The fall usually means one thing for seniors: the college essay. The weight of the college essay lies heavily on the shoulders of many students as they attempt to reveal their character to college admissions boards, hoping to get that stamp of college acceptance. While this difficult task is being undertaken, some students tend to take it as an opportunity to shine as writers and reveal their best selves. The editorial staff of Bear Facts would like to take the opportunity to highlight some of the great work that our students are accomplishing.
I have to tell her.
When my mom came home from her latest trip to Trinidad, I was expecting updates on my grandmother’s mango tree and the family friends who always seem to drop everything to spend time with us. Instead, my mom sat me down and began to unpack every detail of her spontaneous visit with a Hindu Pundit.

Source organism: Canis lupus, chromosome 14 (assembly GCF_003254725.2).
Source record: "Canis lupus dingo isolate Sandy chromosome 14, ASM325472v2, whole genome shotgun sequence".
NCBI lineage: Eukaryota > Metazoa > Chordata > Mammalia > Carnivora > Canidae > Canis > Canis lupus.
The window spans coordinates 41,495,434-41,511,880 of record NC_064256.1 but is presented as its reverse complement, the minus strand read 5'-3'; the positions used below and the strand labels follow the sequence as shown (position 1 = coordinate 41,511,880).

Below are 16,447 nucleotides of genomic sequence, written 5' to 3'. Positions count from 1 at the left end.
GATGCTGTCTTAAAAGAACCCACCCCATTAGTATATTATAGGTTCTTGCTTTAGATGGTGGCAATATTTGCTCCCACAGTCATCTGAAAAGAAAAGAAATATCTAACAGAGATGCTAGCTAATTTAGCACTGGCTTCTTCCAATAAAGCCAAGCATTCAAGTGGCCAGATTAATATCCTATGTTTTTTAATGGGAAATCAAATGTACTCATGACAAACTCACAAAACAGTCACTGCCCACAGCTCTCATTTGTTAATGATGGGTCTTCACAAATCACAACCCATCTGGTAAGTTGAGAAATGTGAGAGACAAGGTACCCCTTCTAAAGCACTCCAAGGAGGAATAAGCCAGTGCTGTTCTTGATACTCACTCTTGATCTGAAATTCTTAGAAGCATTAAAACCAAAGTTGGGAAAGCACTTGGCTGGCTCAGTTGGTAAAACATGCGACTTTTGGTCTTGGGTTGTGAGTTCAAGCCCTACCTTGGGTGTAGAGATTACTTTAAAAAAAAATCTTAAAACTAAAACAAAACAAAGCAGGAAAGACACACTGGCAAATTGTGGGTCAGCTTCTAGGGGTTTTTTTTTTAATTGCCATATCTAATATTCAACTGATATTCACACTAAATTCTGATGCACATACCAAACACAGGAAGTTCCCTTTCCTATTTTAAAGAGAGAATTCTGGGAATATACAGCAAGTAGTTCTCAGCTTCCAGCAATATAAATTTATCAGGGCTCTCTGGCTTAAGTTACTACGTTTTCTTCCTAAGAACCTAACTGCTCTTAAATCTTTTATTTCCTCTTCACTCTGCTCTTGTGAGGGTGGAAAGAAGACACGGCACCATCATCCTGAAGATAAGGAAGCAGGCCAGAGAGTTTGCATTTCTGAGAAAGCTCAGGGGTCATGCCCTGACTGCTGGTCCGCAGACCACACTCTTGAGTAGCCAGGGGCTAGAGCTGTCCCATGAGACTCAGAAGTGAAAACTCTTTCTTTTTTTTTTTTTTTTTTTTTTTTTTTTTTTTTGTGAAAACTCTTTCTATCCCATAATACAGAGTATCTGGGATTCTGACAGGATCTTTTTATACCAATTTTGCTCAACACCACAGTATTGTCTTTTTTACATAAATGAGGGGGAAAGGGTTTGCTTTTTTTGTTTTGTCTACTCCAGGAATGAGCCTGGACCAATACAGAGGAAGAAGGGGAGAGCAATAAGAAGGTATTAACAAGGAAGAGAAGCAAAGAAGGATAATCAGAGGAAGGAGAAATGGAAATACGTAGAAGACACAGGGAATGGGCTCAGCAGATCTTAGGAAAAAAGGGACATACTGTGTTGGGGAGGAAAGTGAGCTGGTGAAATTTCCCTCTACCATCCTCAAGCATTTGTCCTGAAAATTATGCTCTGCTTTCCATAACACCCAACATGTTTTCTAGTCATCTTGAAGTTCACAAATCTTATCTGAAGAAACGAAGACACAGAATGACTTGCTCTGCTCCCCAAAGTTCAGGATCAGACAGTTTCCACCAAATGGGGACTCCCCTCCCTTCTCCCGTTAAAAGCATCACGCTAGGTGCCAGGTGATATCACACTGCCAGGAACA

With just my name and date of birth to guide him, the Pundit proclaimed that my wisdom extends beyond my lifetime and that I have the ability to see things for what they truly are. Listening to my mom recite this information made me smile. I could see the faith in her eyes as she held onto that vague description as though it were the perfect synopsis of her daughter’s story. Yet, the tilt of her lips faded as she continued to recount the meeting.
Clouding over my perceptiveness was a dark energy, which as the Pundit explained, manifests from the alignment on my planets, revealed to him by the study of Vedic Astrology. The existence of said negativity is referred to as a graha, which was going to be with me for a year.
Before I could even get a word in, a small bottle of what looked like blood (which I later learned was blessed oil) and a necklace with a pendant that resembled a bullet, was placed on the table between us. I was instructed to wear the necklace—which stored blessed herbs—every single day and apply the oil to my hair each morning.